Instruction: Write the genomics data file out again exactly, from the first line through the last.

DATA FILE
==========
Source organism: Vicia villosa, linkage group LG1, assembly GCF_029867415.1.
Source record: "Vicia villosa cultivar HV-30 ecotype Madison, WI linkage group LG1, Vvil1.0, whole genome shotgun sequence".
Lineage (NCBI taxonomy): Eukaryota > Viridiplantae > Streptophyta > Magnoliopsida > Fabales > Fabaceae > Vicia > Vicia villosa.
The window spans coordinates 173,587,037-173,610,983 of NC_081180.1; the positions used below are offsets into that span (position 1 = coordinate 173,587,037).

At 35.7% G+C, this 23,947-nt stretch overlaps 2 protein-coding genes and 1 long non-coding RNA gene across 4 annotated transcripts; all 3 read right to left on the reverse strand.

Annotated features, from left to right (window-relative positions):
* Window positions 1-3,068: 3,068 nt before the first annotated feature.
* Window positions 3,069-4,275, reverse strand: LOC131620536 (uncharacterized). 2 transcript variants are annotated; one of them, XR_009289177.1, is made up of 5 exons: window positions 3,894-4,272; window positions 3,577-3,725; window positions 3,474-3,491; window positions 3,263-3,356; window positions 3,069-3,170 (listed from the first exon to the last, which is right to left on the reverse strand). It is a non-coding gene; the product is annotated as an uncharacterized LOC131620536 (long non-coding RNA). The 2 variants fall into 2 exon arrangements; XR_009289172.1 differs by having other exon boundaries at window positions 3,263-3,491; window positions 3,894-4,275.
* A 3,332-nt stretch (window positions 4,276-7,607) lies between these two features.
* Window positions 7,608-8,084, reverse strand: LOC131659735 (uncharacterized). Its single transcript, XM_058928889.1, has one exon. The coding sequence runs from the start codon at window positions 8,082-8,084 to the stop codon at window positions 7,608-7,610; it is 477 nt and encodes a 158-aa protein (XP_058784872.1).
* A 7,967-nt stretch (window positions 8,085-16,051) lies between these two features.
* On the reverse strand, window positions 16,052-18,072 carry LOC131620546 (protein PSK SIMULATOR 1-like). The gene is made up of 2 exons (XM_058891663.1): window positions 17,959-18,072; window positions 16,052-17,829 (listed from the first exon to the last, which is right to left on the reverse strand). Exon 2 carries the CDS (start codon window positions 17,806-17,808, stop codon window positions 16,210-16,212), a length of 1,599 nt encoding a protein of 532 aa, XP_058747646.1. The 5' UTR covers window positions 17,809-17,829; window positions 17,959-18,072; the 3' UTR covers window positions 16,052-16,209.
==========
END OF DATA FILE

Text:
Source organism: Vicia villosa, linkage group LG1, assembly GCF_029867415.1.
Source record: "Vicia villosa cultivar HV-30 ecotype Madison, WI linkage group LG1, Vvil1.0, whole genome shotgun sequence".
Lineage (NCBI taxonomy): Eukaryota > Viridiplantae > Streptophyta > Magnoliopsida > Fabales > Fabaceae > Vicia > Vicia villosa.
The window spans coordinates 173,587,037-173,610,983 of NC_081180.1; the positions used below are offsets into that span (position 1 = coordinate 173,587,037).

At 35.7% G+C, this 23,947-nt stretch overlaps 2 protein-coding genes and 1 long non-coding RNA gene across 4 annotated transcripts; all 3 read right to left on the reverse strand.

Annotated features, from left to right (window-relative positions):
* Window positions 1-3,068: 3,068 nt before the first annotated feature.
* Window positions 3,069-4,275, reverse strand: LOC131620536 (uncharacterized). 2 transcript variants are annotated; one of them, XR_009289177.1, is made up of 5 exons: window positions 3,894-4,272; window positions 3,577-3,725; window positions 3,474-3,491; window positions 3,263-3,356; window positions 3,069-3,170 (listed from the first exon to the last, which is right to left on the reverse strand). It is a non-coding gene; the product is annotated as an uncharacterized LOC131620536 (long non-coding RNA). The 2 variants fall into 2 exon arrangements; XR_009289172.1 differs by having other exon boundaries at window positions 3,263-3,491; window positions 3,894-4,275.
* A 3,332-nt stretch (window positions 4,276-7,607) lies between these two features.
* Window positions 7,608-8,084, reverse strand: LOC131659735 (uncharacterized). Its single transcript, XM_058928889.1, has one exon. The coding sequence runs from the start codon at window positions 8,082-8,084 to the stop codon at window positions 7,608-7,610; it is 477 nt and encodes a 158-aa protein (XP_058784872.1).
* A 7,967-nt stretch (window positions 8,085-16,051) lies between these two features.
* On the reverse strand, window positions 16,052-18,072 carry LOC131620546 (protein PSK SIMULATOR 1-like). The gene is made up of 2 exons (XM_058891663.1): window positions 17,959-18,072; window positions 16,052-17,829 (listed from the first exon to the last, which is right to left on the reverse strand). Exon 2 carries the CDS (start codon window positions 17,806-17,808, stop codon window positions 16,210-16,212), a length of 1,599 nt encoding a protein of 532 aa, XP_058747646.1. The 5' UTR covers window positions 17,809-17,829; window positions 17,959-18,072; the 3' UTR covers window positions 16,052-16,209.